This is the clay that I use most often. It is a mid-fire porcelain. The white beads on the left have been bisque fired. Bisque firing is done after the bead that was formed has been thoroughly dried. They are fired in the kiln to approx. 1850 degrees preparing them for a glaze firing (2200 degrees). The glaze that you see on the right is called shino. It's a popular color and one that works well when combined with other colors.
This next picture is of the same style of beads, but I've used a stoneware clay. This stoneware clay is actually a higher fire clay (2400 degrees) mixed with a local clay that surfaced after a landslide (Tully, NY) in 1993. Although there were no deaths caused by this, there was a significant amount of destruction to the structures located in the area. My husband Bill (Split Fire Pottery) introduced himself to the people who currently live in the area and got permission to dig. He brought home chunks of clay, dried it, sifted out all of the stone, foliage and anything else that would make this clay difficult to work with. I feel fortunate to have a husband that shares an interest the same as mine and to have these types of opportunities, since I really can't see myself being quite that adventurous on my own. You can read more about Bill's work by clicking HERE to be taken to his blog.
I have used the exact same glaze on these beads, but the results are quite different. Glaze outcomes vary depending on the clay body that they are applied to.
Finally, I have these chocolate brown beads. I actually fired these on the 23rd (December) after testing out how high I could take them in the kiln two prior times. The first experience was a bisque firing that was successful (1850 degrees). They really didn't look like they were any more effected by that firing than my porcelain so I took a small group, glazed them and strategically placed them in my kiln during the glaze firing (2200 degrees). That didn't work out! Fortunately, I had planned for failure (just in case) which was a good thing since they melted right off of the bead wire.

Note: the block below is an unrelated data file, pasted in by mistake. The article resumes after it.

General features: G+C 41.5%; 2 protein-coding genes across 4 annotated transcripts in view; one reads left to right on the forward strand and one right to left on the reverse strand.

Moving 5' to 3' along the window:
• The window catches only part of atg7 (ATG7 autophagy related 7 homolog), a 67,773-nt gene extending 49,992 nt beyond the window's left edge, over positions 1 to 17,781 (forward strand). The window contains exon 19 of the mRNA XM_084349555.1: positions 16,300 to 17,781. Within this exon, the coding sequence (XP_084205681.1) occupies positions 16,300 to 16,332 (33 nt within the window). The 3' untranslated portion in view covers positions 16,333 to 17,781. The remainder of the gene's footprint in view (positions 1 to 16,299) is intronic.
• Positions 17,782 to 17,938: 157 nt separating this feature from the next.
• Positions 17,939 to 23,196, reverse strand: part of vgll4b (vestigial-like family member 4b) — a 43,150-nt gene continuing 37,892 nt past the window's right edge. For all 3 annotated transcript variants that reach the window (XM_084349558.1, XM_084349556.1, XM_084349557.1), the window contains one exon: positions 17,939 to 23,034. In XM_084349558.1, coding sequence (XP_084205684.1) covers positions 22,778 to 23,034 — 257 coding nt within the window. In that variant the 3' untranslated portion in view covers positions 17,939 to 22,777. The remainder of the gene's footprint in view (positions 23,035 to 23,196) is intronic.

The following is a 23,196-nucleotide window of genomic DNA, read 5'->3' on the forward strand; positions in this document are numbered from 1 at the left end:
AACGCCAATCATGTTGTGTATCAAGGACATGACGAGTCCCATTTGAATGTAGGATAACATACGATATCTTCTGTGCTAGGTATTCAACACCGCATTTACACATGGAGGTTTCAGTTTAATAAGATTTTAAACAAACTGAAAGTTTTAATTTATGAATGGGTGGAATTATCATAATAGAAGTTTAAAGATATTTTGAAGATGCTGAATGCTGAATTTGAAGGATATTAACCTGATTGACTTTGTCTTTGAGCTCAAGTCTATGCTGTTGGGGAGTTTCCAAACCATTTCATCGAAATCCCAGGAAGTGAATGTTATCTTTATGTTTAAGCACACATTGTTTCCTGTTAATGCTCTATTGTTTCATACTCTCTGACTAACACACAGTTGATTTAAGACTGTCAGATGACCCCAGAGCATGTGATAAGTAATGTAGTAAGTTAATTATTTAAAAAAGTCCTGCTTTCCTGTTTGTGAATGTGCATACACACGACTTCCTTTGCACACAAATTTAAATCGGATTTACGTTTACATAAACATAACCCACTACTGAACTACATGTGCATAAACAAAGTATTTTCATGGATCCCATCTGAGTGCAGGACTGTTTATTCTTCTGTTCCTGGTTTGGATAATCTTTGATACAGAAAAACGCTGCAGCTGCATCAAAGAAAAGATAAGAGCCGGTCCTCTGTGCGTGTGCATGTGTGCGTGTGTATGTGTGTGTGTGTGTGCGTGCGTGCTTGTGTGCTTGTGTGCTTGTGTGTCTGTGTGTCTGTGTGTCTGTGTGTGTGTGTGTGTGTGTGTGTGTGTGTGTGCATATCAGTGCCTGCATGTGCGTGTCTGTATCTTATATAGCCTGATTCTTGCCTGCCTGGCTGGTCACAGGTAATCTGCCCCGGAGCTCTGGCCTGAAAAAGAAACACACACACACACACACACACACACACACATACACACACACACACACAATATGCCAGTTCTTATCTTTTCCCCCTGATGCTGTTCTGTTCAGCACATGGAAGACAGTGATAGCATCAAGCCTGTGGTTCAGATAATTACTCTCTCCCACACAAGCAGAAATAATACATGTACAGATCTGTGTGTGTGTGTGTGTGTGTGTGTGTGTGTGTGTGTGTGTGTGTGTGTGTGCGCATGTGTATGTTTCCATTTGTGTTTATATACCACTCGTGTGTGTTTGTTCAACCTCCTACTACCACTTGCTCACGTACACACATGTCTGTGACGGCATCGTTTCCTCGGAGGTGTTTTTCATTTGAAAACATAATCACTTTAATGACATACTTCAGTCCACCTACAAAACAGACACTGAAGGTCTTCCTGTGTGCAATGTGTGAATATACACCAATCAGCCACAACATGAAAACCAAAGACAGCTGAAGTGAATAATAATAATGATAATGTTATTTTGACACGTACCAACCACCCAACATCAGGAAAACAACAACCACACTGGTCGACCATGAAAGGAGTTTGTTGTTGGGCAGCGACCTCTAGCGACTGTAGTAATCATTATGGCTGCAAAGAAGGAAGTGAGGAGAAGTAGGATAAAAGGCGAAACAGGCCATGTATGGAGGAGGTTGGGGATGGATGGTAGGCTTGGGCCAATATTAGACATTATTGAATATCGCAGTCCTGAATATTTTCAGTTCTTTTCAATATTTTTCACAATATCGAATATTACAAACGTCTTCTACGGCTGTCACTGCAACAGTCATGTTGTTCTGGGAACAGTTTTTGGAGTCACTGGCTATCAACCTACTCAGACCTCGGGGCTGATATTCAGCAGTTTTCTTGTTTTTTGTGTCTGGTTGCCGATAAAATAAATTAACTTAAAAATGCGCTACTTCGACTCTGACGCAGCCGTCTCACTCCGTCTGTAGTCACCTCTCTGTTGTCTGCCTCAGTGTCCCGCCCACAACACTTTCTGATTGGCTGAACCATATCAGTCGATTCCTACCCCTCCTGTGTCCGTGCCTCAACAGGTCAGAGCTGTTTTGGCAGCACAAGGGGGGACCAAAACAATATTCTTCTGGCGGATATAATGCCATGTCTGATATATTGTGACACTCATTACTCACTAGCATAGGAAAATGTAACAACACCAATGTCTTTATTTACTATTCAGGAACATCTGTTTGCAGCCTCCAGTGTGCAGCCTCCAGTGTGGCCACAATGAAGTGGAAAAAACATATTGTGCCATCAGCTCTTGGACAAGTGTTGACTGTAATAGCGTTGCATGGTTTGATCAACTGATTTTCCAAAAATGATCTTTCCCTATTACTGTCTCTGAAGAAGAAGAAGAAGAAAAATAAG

I then tried a large group of them alone and watched them from 2000 degrees on. When they were still hanging on the wire at 2150 degrees I decided to shut the kiln off. That was perfect! They are completely vitrified (glass stage) and came out a beautiful chocolate brown. What's even more cool to me is that it is the pure Tully clay without any added stoneware! I used them in some last minute jewelry gifts which is also very cool to the receivers who are from the area.
These beads are clay only. They have not been glazed.